MAY 31, 2017 Devotional: “Authentic Gratitude”

One day last week, I was able to break away from my office in the South Park area of Charlotte, and head home to grab a bite to eat.  Besides being fortunate to live less than 10 minutes away from my work, it’s generally more cost effective to eat some leftovers at home, rather than to eat out around the South Park Mall.

But that particular day, I had another reason to go home.  It was a fairly steady rainstorm and I was a little concerned for our three, one-month old baby chicks who we had recently introduced to life as “free-ranging chickens” on the family compound.  I was worried they might not have figured out how to get back to the covered area of the chicken coop since they had been exploring the entire backyard.  Sure enough, with limited visibility in the storm, they we somewhere lost.  I walked around the yard with an umbrella and finally found them, all three huddled beneath a bush, wet, probably cold, and somewhat scared by this previously unknown “thing” called “rain”.

I put down the umbrella, quickly scooped up two of the three, while the third chick got the idea to follow me since I had her sisters.  They actually seemed a little bit grateful when they quickly remembered and realized their dry “home” back at the chicken coop.

At some point, I’m sure I’ll be less worried about the baby chicks as I am lately.  For now, I still need to guide them and make a lot of their decisions for them.

If you’ve got kids, then maybe you’ve experienced the same kind of decisions and actions.

As I drove back to the my office, the rain had subsided (finally), but my mind was still racing.  I was hung up on that word…..grateful.  Sure they were only one-month old chickens, but they showed what I would consider to be “authentic gratitude”.  We can learn a lot from animals.

But for us humans, what’s the real lesson here?

I found an interesting article written in the Huffington Post later that day that talked about how we can teach our children to be grateful.  But before we can talk about the “how”, we need to understand the “why” as it relates to “gratitude”.

Studies have shown that cultivating an attitude of gratitude can increase happiness levels by 25 percent.  (Dr. Robert A. Emmons, University of California – Davis)  That same study revealed that gratitude leads to happier lives, greater satisfaction in our lives, and increased levels of self-esteem, hope and optimism.

Pretty good stuff, right?

As adults, I think we “get that”…and hopefully, with practice showing gratitude.

But what about our kids?  It’s probably a harder pill for them to swallow.

I’m constantly torn between wanting to give my boys everything in the world, to other days where I want them to realize how grateful they should be.  Most parents I know, say the same thing.  And it’s not as easy as dropping our kids off into an impoverished area of the city, have them observe activities for the day, and then assume they’ll come home afterwards feeling “grateful”.

Nope…not that easy.

That same Huffington Post article listed out 11 ways that parents can teach their children to show authentic gratitude.  I won’t list out all eleven.  However, three are worth mentioning.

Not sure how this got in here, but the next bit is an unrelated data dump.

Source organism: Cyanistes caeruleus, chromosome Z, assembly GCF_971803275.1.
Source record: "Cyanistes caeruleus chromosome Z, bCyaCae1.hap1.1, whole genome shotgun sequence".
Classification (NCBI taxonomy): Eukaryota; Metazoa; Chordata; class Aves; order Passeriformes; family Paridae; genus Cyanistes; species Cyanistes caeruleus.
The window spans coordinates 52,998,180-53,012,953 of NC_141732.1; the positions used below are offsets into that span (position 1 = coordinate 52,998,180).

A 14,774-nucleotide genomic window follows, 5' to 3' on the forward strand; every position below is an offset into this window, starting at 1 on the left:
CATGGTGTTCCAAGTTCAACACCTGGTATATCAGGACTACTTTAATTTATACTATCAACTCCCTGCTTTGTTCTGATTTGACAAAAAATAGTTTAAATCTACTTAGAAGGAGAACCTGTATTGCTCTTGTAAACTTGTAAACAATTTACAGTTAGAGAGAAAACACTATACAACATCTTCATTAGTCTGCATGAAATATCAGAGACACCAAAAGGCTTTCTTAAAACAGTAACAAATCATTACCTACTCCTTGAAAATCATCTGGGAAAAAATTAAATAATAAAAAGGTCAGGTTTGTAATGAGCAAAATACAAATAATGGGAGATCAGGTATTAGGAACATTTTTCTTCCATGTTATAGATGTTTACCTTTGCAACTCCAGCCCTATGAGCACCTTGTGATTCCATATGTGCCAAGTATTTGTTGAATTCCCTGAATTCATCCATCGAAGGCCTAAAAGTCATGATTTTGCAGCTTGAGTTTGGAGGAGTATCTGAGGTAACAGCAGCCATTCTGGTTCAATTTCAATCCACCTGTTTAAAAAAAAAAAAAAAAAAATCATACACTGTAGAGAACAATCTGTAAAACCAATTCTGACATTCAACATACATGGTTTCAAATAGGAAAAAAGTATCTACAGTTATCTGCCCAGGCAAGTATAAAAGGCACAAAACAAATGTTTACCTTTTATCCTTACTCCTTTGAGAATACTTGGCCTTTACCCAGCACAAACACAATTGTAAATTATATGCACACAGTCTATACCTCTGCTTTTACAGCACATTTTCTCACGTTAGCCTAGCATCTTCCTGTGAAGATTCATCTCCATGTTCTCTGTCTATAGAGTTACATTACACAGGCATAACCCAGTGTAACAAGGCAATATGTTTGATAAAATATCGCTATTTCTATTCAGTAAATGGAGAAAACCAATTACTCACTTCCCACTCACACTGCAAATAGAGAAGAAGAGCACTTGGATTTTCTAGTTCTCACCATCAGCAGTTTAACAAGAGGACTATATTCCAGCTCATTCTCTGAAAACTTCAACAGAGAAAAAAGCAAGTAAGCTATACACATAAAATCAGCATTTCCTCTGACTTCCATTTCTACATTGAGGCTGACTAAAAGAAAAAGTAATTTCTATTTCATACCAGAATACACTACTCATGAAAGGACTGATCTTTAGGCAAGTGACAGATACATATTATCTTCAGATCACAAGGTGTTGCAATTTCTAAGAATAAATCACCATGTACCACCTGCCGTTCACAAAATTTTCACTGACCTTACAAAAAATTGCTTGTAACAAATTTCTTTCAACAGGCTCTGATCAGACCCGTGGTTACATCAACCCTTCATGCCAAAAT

First, look for teachable moments.  It’s one thing to lecture our children about “being grateful”.  It’s another to call out real-life examples that illustrate the point.  Keep your eyes open for these unique teachable moments.

Next, keep thank-you notes on hand.  My mom will love this one.  So will my sister.  Sadly, the art of sending a well thought out, hand-written letter of “thanks” has become a dying skill.  I, too, have written fewer and fewer hand written notes over the years.  Most families that do have their kids send hand-written notes, focus on birthdays and Christmas.  That’s fine.  But there are other opportunities to relate genuine gratitude to coaches, teachers, and other people who are helping our kids out.  Recently, I wrapped up leading a group of 8 boys where I had been their Cub Scout den leader for the past 4 years.  At the annual “Blue and Gold” banquet, where the 8 boys were graduating from Cub Scouts, one parent presented me with a nice card signed by all the boys that said “thank you”.  There was a $100 Starbucks gift card that I surely liked as well!  But one boy, came up to me a few minutes later, when no one else was around, and gave me a hand-drawn, hand-written card that simply said “thanks”.  The first card was valued at $100….the second one was priceless.

Finally, we should show our kids that gratitude is linked to a Higher Power.  To the extent possible, our children should see the bond between “prayer” in the spiritual sense, and gratitude.  Church services can provide a sense of community and the old standard of “counting our blessings”….literally.

Now, why am I saying all this and what does it have to do with a weekly devotional?

Two weeks ago, my wife and I attended the Charlotte Habitat for Humanity charity benefit called the “Blue Jean Bash”.  We’ve all been to many charity events and for the most part, they’re all the same.  Watch a video, bid on silent auction items, listen to some speeches, and (hopefully) make a donation.